Discontinuance in Case Involving Severe Stroke Secondary to Tuberculosis Meningitis

by | Oct 24, 2019 | Case Results, Medical Malpractice | 0 comments

Senior partner Daniel Freidlin and Associate Jacqueline Wild obtained a discontinuance just prior to jury selection in a case involving a 12 year old girl who suffered a severe stroke secondary to tuberculosis meningitis.  The plaintiff claimed that the child was misdiagnosed with viral meningitis over the course of two admissions to our client hospital as well as several outpatient visits to the co-defendant private pediatrician.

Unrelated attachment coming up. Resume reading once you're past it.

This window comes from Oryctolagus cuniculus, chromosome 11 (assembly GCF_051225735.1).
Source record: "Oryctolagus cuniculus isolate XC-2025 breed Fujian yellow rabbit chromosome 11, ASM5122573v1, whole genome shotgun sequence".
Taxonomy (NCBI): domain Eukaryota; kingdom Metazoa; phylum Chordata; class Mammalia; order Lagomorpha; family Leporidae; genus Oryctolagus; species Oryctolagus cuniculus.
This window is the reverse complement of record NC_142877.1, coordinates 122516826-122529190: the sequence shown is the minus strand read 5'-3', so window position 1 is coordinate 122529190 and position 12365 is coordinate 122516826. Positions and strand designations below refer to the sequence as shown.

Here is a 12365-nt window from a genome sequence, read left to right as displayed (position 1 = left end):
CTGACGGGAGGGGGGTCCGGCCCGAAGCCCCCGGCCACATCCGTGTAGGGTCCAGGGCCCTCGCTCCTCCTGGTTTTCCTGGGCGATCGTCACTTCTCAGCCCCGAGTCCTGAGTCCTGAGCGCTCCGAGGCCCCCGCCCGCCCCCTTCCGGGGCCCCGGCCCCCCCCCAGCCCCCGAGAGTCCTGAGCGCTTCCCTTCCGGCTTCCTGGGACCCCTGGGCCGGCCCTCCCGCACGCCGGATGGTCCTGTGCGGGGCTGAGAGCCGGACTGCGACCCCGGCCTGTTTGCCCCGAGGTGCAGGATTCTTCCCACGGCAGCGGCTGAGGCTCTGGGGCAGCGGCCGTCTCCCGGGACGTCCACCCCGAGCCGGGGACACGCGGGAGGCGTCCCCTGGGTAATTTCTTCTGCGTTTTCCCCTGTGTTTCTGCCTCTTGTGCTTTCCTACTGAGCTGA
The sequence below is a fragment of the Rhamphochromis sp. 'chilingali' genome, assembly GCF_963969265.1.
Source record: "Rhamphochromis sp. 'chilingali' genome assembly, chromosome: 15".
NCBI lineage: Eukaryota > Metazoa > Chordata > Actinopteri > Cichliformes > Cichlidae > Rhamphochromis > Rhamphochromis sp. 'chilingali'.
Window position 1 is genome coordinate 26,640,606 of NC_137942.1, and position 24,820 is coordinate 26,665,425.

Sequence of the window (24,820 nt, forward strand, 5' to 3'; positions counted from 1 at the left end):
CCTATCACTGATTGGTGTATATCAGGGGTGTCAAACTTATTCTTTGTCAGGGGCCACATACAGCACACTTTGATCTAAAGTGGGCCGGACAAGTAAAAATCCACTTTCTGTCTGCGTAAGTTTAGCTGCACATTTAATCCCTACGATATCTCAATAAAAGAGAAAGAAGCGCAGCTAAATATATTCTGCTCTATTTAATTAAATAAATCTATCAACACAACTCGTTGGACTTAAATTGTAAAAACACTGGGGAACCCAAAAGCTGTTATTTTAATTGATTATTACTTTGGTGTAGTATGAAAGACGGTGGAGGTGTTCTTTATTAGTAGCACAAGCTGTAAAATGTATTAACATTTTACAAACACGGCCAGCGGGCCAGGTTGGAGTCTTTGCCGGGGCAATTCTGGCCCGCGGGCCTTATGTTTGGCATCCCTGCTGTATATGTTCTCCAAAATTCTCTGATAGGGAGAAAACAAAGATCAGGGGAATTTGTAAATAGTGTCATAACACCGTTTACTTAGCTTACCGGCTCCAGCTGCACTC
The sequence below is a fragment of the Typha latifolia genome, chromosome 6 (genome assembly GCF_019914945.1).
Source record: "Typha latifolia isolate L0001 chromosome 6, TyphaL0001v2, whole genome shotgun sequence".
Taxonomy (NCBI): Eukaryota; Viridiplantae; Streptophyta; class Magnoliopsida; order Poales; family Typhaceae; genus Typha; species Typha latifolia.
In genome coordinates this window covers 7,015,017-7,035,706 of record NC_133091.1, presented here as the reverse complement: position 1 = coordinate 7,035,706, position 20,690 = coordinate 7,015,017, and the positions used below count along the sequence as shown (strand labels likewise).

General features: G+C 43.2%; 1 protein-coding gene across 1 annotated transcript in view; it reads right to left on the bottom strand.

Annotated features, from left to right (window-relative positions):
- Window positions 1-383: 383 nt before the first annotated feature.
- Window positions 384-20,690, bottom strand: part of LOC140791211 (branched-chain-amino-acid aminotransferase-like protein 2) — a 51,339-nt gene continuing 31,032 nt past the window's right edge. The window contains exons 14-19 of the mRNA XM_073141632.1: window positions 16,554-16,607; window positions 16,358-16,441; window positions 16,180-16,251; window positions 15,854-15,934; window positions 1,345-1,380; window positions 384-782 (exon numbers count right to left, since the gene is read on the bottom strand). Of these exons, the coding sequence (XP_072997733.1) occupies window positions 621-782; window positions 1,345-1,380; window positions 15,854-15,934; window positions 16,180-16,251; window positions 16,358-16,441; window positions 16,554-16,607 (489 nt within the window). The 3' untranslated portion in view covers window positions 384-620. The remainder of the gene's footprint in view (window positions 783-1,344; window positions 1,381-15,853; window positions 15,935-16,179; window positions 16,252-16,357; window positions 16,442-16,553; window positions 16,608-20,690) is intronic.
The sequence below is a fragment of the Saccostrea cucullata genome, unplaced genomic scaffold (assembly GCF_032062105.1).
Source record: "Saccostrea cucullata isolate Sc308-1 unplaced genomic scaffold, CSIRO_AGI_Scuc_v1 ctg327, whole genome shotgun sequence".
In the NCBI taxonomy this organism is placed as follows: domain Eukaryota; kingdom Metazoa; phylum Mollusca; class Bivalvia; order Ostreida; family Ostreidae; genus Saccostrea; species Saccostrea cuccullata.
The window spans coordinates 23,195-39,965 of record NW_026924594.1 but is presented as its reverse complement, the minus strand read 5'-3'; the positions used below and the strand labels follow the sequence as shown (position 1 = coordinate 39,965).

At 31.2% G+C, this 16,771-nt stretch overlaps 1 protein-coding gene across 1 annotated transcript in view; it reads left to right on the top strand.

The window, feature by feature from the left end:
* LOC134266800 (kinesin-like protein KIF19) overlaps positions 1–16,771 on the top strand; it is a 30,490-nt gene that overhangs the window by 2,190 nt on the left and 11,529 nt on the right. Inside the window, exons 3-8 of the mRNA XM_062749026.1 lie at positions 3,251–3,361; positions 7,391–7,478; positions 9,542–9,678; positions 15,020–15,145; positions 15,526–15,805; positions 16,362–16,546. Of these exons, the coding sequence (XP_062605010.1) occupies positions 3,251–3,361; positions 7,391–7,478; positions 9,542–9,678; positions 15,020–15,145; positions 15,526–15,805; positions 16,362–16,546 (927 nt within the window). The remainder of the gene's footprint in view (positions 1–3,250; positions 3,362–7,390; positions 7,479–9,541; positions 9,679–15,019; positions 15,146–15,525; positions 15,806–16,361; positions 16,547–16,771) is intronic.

Following discovery, MCB moved for partial summary judgment dismissing all allegations of direct liability for the hospital staff.  In addition to the significant treatment decisions were made by the private pediatrician, we submitted the affirmation of a board certified pediatric infectious disease specialist who supported our position that the diagnosis of viral meningitis was reasonable based on the cerebrospinal fluid analysis, the child’s rapid improvement without treatment and no apparent exposures to tuberculosis.  It was acknowledged that the hospital was vicariously liable for the treatment rendered by its employed but separately insured co-defendant pediatric infectious disease attending.  After our motion for partial summary judgment was granted, the case proceeded on the trial calendar through jury selection at which point settlement negotiations among the parties began.  On behalf of the hospital, we argued that there was no legal basis for any contribution until the primary and excess limits of both co-defendants was tendered.  After days of negotiations, a multi-million dollar settlement was agreed upon.  Despite potential exposure in the eight figures, MCB’s client paid zero and received a stipulation of discontinuance.